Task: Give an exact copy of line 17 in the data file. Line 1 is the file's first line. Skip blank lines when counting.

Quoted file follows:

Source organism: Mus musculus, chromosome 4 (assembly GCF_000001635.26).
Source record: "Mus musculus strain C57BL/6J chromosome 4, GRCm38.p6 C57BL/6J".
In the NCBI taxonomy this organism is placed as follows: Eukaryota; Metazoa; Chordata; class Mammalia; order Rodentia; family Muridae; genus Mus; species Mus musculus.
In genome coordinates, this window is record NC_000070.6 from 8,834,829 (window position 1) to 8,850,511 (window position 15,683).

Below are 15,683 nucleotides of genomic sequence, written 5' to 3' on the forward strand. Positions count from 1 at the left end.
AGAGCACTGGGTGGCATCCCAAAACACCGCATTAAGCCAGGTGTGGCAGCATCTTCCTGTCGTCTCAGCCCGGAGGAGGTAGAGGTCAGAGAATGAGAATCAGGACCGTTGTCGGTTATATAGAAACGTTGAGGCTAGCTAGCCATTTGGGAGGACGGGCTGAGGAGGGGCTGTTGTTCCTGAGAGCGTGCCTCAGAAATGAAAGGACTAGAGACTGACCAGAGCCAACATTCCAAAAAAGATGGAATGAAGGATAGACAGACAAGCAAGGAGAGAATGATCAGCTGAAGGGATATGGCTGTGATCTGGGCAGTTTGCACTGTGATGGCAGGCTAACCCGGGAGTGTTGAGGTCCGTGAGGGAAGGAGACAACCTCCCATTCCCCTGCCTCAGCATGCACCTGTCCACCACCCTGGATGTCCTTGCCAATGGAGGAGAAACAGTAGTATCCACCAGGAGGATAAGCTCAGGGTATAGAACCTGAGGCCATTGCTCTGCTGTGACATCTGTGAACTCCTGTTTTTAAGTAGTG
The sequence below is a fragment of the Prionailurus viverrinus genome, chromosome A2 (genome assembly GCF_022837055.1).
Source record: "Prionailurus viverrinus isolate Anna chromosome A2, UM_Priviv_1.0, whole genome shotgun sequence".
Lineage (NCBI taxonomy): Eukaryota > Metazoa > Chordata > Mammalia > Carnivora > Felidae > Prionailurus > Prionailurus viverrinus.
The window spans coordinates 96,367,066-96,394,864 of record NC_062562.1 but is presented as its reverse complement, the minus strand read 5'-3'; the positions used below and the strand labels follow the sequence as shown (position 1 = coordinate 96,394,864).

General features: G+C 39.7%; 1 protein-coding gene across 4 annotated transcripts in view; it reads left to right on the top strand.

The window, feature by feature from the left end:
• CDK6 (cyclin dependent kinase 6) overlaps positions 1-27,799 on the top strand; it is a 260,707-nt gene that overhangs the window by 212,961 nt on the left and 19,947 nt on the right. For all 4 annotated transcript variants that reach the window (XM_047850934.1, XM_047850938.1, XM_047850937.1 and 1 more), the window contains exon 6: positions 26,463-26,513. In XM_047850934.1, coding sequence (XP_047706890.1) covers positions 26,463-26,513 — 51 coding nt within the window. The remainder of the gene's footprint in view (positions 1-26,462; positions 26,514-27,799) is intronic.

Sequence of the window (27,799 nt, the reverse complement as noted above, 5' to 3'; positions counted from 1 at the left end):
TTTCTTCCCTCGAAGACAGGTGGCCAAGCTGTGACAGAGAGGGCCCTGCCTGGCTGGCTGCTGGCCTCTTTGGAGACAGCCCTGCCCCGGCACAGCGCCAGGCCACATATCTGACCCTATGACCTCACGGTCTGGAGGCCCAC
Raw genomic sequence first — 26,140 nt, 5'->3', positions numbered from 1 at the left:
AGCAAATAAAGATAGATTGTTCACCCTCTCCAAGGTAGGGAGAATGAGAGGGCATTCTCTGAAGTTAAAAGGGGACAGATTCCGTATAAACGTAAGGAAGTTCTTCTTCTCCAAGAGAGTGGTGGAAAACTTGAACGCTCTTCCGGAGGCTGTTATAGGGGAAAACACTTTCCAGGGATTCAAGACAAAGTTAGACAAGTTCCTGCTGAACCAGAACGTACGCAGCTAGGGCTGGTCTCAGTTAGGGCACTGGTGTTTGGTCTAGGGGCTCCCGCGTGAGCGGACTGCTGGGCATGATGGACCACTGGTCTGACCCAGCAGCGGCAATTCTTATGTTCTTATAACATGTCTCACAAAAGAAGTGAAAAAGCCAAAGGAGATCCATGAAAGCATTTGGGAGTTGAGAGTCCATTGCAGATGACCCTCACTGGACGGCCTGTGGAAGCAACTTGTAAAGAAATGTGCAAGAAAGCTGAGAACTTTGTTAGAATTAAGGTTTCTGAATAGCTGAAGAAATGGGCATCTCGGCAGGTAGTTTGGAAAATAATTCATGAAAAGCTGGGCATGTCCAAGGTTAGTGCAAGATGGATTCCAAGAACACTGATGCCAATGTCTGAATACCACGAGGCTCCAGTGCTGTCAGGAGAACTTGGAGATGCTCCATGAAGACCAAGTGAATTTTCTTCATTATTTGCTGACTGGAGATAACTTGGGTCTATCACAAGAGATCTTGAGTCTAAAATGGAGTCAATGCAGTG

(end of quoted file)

AGCAAATAAAGATAGATTGTTCACCCTCTCCAAGGTAGGGAGAATGAGAGGGCATTCTCTGAAGTTAAAAGGGGACAGATTCCGTATAAACGTAAGGAAGTTCTTCTTCTCCAAGAGAGTGGTGGAAAACTTGAACGCTCTTCCGGAGGCTGTTATAGGGGAAAACACTTTCCAGGGATTCAAGACAAAGTTAGACAAGTTCCTGCTGAACCAGAACGTACGCAGCTAGGGCTGGTCTCAGTTAGGGCACTGGTGTTTGGTCTAGGGGCTCCCGCGTGAGCGGACTGCTGGGCATGATGGACCACTGGTCTGACCCAGCAGCGGCAATTCTTATGTTCTTATAACATGTCTCACAAAAGAAGTGAAAAAGCCAAAGGAGATCCATGAAAGCATTTGGGAGTTGAGAGTCCATTGCAGATGACCCTCACTGGACGGCCTGTGGAAGCAACTTGTAAAGAAATGTGCAAGAAAGCTGAGAACTTTGTTAGAATTAAGGTTTCTGAATAGCTGAAGAAATGGGCATCTCGGCAGGTAGTTTGGAAAATAATTCATGAAAAGCTGGGCATGTCCAAGGTTAGTGCAAGATGGATTCCAAGAACACTGATGCCAATGTCTGAATACCACGAGGCTCCAGTGCTGTCAGGAGAACTTGGAGATGCTCCATGAAGACCAAGTGAATTTTCTTCATTATTTGCTGACTGGAGATAACTTGGGTCTATCACAAGAGATCTTGAGTCTAAAATGGAGTCAATGCAGTG